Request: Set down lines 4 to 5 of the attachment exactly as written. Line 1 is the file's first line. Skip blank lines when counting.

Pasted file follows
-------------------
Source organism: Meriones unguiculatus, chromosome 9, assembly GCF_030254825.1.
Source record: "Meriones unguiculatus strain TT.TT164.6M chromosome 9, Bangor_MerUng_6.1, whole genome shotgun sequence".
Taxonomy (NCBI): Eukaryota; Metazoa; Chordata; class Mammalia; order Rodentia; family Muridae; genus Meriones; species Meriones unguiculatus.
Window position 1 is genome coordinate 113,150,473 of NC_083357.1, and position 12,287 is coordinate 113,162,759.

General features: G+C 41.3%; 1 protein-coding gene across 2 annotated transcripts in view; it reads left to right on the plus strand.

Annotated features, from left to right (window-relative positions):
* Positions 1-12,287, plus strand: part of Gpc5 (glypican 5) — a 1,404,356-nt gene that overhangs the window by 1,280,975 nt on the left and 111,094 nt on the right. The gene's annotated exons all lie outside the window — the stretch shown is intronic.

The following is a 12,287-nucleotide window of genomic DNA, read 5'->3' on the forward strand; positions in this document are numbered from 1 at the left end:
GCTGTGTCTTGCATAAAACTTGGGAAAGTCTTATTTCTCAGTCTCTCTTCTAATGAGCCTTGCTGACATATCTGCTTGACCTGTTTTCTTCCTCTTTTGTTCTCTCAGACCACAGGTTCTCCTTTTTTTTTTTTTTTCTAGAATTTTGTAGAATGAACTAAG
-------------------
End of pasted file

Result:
Window position 1 is genome coordinate 113,150,473 of NC_083357.1, and position 12,287 is coordinate 113,162,759.

General features: G+C 41.3%; 1 protein-coding gene across 2 annotated transcripts in view; it reads left to right on the plus strand.